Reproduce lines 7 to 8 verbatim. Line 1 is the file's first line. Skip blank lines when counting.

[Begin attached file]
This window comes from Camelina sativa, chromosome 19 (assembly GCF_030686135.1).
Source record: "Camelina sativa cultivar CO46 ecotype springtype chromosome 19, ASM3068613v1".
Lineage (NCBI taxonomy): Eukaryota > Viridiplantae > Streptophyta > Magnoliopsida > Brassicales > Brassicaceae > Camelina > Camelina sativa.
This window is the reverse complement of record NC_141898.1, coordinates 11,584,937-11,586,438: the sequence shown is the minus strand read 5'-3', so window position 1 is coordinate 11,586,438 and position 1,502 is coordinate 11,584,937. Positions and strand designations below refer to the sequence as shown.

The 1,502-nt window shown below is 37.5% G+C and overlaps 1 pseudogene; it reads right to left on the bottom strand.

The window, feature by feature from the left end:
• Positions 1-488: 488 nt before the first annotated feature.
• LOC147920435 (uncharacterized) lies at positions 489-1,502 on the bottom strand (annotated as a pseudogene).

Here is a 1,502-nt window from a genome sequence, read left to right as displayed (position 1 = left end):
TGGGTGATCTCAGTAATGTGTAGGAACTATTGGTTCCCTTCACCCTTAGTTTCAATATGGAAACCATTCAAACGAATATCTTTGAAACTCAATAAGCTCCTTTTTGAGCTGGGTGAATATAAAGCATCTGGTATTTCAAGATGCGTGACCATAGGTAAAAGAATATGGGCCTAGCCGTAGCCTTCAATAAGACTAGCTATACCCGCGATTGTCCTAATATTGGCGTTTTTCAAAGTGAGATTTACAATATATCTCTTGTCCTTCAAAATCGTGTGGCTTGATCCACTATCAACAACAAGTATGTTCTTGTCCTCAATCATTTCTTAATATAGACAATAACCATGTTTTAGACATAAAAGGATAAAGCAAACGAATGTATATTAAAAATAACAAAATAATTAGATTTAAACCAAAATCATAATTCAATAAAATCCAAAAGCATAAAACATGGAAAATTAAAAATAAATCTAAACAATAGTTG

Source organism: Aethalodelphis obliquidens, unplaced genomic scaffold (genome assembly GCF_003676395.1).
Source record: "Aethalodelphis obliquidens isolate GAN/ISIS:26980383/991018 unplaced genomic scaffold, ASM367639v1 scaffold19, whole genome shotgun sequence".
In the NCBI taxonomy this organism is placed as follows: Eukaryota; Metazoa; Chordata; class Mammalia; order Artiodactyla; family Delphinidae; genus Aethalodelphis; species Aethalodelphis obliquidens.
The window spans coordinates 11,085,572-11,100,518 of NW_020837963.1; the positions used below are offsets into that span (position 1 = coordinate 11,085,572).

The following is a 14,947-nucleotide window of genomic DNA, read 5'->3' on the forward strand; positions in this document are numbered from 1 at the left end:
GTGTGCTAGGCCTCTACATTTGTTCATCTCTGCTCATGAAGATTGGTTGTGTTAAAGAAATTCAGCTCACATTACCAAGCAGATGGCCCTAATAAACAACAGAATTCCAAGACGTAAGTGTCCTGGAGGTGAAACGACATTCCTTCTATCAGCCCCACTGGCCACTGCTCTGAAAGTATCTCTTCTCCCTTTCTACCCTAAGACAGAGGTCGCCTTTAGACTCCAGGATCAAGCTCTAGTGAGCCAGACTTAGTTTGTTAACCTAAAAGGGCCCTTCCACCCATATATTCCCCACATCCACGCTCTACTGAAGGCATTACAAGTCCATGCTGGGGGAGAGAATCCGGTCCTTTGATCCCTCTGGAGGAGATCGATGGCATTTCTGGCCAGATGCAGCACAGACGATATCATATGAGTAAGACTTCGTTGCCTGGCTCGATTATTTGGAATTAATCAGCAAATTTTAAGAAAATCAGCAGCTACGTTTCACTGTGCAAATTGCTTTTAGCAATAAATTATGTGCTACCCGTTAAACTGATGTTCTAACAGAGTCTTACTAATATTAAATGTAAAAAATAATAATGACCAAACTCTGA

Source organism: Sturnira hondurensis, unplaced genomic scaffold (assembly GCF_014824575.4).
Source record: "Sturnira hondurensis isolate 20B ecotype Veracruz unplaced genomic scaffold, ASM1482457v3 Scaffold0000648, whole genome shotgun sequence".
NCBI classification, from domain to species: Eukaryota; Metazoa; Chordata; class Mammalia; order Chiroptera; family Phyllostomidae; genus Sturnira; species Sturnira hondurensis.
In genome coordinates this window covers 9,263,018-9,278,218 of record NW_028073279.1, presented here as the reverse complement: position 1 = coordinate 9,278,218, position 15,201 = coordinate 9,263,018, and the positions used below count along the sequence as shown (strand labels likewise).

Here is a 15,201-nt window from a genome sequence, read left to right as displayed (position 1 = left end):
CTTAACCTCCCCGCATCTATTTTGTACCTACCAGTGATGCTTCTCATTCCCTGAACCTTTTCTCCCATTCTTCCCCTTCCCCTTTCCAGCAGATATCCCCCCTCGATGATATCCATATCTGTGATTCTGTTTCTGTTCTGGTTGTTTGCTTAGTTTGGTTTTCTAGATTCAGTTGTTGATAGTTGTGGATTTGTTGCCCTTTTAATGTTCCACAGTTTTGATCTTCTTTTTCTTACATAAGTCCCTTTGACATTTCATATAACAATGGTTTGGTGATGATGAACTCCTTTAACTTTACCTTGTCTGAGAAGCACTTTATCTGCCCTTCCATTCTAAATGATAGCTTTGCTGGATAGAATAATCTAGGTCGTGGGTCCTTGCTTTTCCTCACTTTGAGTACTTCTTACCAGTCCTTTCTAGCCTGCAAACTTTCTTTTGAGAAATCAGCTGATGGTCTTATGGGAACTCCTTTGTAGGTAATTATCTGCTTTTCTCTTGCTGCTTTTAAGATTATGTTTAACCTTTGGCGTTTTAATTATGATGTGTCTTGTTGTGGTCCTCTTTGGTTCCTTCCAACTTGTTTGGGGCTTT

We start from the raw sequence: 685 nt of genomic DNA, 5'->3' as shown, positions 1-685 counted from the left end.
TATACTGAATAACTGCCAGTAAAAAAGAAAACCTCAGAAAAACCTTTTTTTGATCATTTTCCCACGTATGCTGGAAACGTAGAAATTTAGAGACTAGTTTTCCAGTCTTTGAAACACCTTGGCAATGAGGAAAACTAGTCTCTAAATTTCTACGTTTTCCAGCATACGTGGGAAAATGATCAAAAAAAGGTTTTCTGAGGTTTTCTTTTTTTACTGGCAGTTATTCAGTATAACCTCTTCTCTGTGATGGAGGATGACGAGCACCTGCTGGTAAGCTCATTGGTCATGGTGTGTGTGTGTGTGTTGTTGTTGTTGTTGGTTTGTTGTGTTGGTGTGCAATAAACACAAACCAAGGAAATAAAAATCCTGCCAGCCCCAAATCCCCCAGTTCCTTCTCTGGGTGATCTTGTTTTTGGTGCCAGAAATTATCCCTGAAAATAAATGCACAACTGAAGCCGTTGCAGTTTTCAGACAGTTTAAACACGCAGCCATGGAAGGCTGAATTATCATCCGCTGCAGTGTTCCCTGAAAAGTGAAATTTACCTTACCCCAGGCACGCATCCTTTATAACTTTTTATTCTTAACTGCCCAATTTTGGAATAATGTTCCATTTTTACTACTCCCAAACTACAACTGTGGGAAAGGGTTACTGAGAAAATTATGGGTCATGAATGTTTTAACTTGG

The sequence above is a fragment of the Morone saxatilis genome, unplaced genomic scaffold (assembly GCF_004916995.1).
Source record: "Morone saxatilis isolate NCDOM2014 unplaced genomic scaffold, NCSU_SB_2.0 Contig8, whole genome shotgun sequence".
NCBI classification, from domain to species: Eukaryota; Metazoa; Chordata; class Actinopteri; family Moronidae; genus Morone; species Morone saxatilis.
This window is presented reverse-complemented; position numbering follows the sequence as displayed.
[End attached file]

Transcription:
• Positions 1-488: 488 nt before the first annotated feature.
• LOC147920435 (uncharacterized) lies at positions 489-1,502 on the bottom strand (annotated as a pseudogene).